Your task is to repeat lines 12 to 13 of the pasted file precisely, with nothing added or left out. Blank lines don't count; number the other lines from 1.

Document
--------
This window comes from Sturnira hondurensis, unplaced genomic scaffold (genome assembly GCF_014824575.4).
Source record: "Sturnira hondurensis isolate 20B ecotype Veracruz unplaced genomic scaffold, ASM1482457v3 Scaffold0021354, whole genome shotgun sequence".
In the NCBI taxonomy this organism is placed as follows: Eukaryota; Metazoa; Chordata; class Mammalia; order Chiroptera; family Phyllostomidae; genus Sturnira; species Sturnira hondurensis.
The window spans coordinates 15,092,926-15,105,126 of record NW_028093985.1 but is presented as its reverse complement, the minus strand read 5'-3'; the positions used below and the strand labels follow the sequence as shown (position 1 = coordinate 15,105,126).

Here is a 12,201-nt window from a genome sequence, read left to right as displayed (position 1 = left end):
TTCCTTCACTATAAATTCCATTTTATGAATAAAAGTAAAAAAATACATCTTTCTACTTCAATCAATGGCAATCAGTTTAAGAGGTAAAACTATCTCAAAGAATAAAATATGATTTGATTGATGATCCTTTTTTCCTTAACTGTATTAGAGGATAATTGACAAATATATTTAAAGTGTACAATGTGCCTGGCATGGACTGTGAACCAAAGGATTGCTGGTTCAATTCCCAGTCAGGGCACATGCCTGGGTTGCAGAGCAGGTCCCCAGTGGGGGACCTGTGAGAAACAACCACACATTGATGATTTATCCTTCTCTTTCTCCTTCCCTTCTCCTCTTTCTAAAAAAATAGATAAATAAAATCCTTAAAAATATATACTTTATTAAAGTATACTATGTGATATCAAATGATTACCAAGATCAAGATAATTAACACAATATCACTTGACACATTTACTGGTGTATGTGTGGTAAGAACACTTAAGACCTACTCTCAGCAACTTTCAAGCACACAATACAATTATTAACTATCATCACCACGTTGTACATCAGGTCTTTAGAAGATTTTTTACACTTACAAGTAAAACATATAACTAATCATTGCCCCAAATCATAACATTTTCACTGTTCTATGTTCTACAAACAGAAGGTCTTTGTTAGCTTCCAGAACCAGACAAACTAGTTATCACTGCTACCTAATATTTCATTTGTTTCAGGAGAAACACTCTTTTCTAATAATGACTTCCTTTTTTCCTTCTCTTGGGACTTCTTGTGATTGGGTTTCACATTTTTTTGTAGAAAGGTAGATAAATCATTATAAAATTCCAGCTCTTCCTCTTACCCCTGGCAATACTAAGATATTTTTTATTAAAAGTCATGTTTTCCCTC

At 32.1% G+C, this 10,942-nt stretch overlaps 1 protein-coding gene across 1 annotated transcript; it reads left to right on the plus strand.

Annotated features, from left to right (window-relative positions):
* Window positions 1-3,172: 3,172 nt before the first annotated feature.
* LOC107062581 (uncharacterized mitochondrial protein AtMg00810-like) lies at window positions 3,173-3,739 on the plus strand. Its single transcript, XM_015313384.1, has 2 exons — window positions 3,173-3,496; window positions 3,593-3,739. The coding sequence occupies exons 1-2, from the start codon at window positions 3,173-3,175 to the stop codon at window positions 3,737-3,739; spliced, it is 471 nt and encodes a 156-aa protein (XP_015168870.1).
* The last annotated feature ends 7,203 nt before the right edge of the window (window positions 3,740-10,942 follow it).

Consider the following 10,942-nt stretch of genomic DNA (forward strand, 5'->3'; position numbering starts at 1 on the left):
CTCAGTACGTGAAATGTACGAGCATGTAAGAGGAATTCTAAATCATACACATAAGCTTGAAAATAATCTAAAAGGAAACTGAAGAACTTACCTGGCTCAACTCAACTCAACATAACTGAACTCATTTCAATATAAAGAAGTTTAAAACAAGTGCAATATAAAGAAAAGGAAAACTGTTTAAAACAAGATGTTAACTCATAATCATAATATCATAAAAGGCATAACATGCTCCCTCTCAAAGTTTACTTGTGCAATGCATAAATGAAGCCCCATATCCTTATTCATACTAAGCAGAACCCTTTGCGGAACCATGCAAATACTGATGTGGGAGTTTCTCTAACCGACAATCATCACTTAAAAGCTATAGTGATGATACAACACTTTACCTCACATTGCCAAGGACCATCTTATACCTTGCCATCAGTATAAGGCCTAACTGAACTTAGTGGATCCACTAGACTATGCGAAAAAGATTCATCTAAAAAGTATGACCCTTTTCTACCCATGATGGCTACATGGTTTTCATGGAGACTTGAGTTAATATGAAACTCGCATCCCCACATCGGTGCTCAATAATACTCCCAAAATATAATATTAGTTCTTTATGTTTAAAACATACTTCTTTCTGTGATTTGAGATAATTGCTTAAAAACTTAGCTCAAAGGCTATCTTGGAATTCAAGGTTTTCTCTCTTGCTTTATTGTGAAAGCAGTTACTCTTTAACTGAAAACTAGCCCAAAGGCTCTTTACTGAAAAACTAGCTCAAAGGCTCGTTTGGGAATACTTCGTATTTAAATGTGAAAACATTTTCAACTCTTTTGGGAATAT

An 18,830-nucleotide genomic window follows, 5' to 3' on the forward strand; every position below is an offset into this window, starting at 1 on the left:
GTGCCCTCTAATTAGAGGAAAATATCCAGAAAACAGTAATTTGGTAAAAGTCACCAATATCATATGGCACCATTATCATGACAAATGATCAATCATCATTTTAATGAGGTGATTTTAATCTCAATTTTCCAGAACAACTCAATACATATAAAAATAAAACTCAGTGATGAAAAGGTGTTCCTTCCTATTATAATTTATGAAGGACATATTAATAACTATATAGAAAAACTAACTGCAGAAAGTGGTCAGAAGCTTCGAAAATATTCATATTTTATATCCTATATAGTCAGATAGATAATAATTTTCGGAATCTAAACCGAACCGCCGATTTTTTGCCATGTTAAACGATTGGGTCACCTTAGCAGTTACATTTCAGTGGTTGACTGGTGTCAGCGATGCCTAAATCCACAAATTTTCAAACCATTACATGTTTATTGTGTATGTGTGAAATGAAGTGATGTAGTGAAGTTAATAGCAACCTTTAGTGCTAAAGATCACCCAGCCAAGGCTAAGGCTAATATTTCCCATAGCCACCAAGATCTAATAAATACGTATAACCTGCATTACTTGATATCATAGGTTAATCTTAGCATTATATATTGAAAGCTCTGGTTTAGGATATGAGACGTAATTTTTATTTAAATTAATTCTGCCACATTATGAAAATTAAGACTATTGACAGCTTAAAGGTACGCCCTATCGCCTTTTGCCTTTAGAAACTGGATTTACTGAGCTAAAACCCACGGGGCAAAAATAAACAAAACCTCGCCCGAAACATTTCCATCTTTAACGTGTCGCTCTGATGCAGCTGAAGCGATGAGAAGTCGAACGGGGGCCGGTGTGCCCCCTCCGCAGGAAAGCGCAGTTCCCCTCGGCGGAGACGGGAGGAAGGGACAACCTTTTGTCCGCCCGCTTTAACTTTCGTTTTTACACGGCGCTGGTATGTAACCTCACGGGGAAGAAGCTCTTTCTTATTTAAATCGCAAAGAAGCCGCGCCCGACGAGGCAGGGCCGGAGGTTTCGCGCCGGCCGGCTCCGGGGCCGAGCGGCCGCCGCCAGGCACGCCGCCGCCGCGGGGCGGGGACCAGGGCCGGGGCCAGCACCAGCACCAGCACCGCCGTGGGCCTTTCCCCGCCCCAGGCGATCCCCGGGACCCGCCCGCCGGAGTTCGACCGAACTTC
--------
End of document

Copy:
Consider the following 10,942-nt stretch of genomic DNA (forward strand, 5'->3'; position numbering starts at 1 on the left):
CTCAGTACGTGAAATGTACGAGCATGTAAGAGGAATTCTAAATCATACACATAAGCTTGAAAATAATCTAAAAGGAAACTGAAGAACTTACCTGGCTCAACTCAACTCAACATAACTGAACTCATTTCAATATAAAGAAGTTTAAAACAAGTGCAATATAAAGAAAAGGAAAACTGTTTAAAACAAGATGTTAACTCATAATCATAATATCATAAAAGGCATAACATGCTCCCTCTCAAAGTTTACTTGTGCAATGCATAAATGAAGCCCCATATCCTTATTCATACTAAGCAGAACCCTTTGCGGAACCATGCAAATACTGATGTGGGAGTTTCTCTAACCGACAATCATCACTTAAAAGCTATAGTGATGATACAACACTTTACCTCACATTGCCAAGGACCATCTTATACCTTGCCATCAGTATAAGGCCTAACTGAACTTAGTGGATCCACTAGACTATGCGAAAAAGATTCATCTAAAAAGTATGACCCTTTTCTACCCATGATGGCTACATGGTTTTCATGGAGACTTGAGTTAATATGAAACTCGCATCCCCACATCGGTGCTCAATAATACTCCCAAAATATAATATTAGTTCTTTATGTTTAAAACATACTTCTTTCTGTGATTTGAGATAATTGCTTAAAAACTTAGCTCAAAGGCTATCTTGGAATTCAAGGTTTTCTCTCTTGCTTTATTGTGAAAGCAGTTACTCTTTAACTGAAAACTAGCCCAAAGGCTCTTTACTGAAAAACTAGCTCAAAGGCTCGTTTGGGAATACTTCGTATTTAAATGTGAAAACATTTTCAACTCTTTTGGGAATAT